Published June 9, 2022
COVID-19 accounted for 62% of the 295 duty-related law enforcement deaths reported in 2020 to the National Law Enforcement Officer Memorial Fund database, which tracks law enforcement officers who died in the line of duty, according to a new UB study.
The study, published last month in Policing: An International Journal, also found that COVID-19 accounted for 82% of deaths among Black members of law enforcement and 77% of deaths in Latinx officers, far higher than the 48% of deaths among white police officers.
These figures align with Centers for Disease Control and Prevention data finding that race and ethnicity are risk markers for higher COVID-19 death rates, along with socioeconomic status, access to health care and exposure to the virus related to one’s occupation.
While the study looked specifically at COVID-19 deaths among members of law enforcement in 2020, there are important lessons for police and other first responder organizations going forward, says John Violanti, the study’s first author and research professor of epidemiology and environmental health, School of Public Health and Health Professions.
It’s the first study to examine law enforcement deaths from COVID-19 on a national level, demonstrating the widespread risk from COVID that officers face in their work. Moreover, Violanti says, COVID has proven to be another source of stress for an occupational group that already faces numerous stressors that affect job performance and overall health. Gunshots, automobile crashes and physical stress were among the leading causes of death among law enforcement other than COVID-19.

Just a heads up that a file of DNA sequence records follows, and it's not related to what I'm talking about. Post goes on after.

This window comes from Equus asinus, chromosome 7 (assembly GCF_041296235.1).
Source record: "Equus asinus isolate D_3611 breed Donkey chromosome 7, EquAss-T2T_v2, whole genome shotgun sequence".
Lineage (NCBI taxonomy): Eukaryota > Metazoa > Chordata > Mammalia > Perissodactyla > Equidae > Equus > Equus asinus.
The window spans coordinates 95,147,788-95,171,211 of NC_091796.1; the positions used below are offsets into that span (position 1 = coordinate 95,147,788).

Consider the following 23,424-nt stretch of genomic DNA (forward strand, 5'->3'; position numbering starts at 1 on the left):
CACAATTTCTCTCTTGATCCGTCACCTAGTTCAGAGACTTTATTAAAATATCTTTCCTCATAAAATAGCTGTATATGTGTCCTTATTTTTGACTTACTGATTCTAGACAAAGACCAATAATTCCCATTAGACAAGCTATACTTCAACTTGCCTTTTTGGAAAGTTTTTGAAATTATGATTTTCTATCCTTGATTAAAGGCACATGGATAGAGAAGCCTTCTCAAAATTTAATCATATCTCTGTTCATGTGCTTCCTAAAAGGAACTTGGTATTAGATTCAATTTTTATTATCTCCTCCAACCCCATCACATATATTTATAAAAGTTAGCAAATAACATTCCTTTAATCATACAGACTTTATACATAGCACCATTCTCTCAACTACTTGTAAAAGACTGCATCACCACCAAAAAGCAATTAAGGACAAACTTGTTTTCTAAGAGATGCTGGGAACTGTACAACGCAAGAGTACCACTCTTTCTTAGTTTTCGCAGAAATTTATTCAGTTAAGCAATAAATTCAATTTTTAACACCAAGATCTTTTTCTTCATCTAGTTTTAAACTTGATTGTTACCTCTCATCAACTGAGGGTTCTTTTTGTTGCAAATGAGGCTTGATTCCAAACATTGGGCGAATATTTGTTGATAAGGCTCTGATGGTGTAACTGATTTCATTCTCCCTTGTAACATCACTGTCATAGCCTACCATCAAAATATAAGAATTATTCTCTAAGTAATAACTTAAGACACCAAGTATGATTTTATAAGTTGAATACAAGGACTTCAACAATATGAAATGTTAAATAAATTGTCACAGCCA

“The study’s finding that the majority of law enforcement deaths in 2020 were from COVID-19 reveals the added danger that law enforcement face during this pandemic,” adds Violanti, a retired New York State trooper and expert in police stress.
“Law enforcement were continuously exposed to the disease and were mandated to assist others in prevention and cure. The study should prompt police and other organizations to make informed decisions about preparation for any future disease outbreaks,” he says.
COVID-19 also accounted for deaths among corrections officers, Violanti and co-authors from the National Institute for Occupational Safety and Health, part of the CDC, reported. Overcrowding in jails could be one possible explanation for COVID deaths among corrections officers, given that incarcerated people are at higher risk for COVID-19 due to their proximity to one another, the researchers write. Another factor is the alarmingly high rate of corrections officers refusing to get vaccinated.
The majority of the law enforcement officers who died from COVID-19 were men (94%) over the age of 50 (61.6%) with more than 20 years of service (54%) and resided in Southern states.
In addition, the national rate of death due to COVID-19 — 12.8/100,000 officers — for law enforcement officers was higher compared to all other causes of death combined, at 8.0/100,000.
Given the complexity of personal exposures to COVID-19, the researchers point out that the percentage of COVID deaths attributed to duty may actually be higher or lower.
While this particular study looked only at law enforcement officers, the results suggest that other first responders, such as fire and EMT personnel, may also be disproportionately impacted, the researchers note.
“To help prevent the spread of COVID-19, the Occupational Safety and Health Administration recommends that organizations implement multiple layers of controls, including vaccinations, mask wearing, distancing and increased ventilation in situations where police, first responders and other at-risk workers are more likely to be in prolonged, close contact with the public,” Violanti says.